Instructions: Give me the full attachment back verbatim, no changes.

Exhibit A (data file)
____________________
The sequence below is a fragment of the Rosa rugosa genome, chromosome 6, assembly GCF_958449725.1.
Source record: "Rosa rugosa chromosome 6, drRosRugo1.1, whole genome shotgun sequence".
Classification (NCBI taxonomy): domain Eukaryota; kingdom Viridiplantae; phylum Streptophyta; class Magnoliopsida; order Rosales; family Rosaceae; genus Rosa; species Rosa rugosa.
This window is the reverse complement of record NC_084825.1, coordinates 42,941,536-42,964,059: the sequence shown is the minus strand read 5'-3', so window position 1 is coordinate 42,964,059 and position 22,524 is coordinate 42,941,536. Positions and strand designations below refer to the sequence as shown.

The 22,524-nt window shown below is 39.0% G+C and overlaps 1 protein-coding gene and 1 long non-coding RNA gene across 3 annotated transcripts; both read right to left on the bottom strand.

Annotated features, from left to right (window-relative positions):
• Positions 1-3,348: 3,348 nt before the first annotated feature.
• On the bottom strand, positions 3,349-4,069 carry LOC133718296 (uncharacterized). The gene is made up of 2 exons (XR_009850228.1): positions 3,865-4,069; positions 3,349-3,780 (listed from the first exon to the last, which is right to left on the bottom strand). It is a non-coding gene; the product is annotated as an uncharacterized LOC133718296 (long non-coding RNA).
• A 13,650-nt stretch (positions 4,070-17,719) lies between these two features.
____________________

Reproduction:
The sequence below is a fragment of the Rosa rugosa genome, chromosome 6, assembly GCF_958449725.1.
Source record: "Rosa rugosa chromosome 6, drRosRugo1.1, whole genome shotgun sequence".
Classification (NCBI taxonomy): domain Eukaryota; kingdom Viridiplantae; phylum Streptophyta; class Magnoliopsida; order Rosales; family Rosaceae; genus Rosa; species Rosa rugosa.
This window is the reverse complement of record NC_084825.1, coordinates 42,941,536-42,964,059: the sequence shown is the minus strand read 5'-3', so window position 1 is coordinate 42,964,059 and position 22,524 is coordinate 42,941,536. Positions and strand designations below refer to the sequence as shown.

The 22,524-nt window shown below is 39.0% G+C and overlaps 1 protein-coding gene and 1 long non-coding RNA gene across 3 annotated transcripts; both read right to left on the bottom strand.

Annotated features, from left to right (window-relative positions):
• Positions 1-3,348: 3,348 nt before the first annotated feature.
• On the bottom strand, positions 3,349-4,069 carry LOC133718296 (uncharacterized). The gene is made up of 2 exons (XR_009850228.1): positions 3,865-4,069; positions 3,349-3,780 (listed from the first exon to the last, which is right to left on the bottom strand). It is a non-coding gene; the product is annotated as an uncharacterized LOC133718296 (long non-coding RNA).
• A 13,650-nt stretch (positions 4,070-17,719) lies between these two features.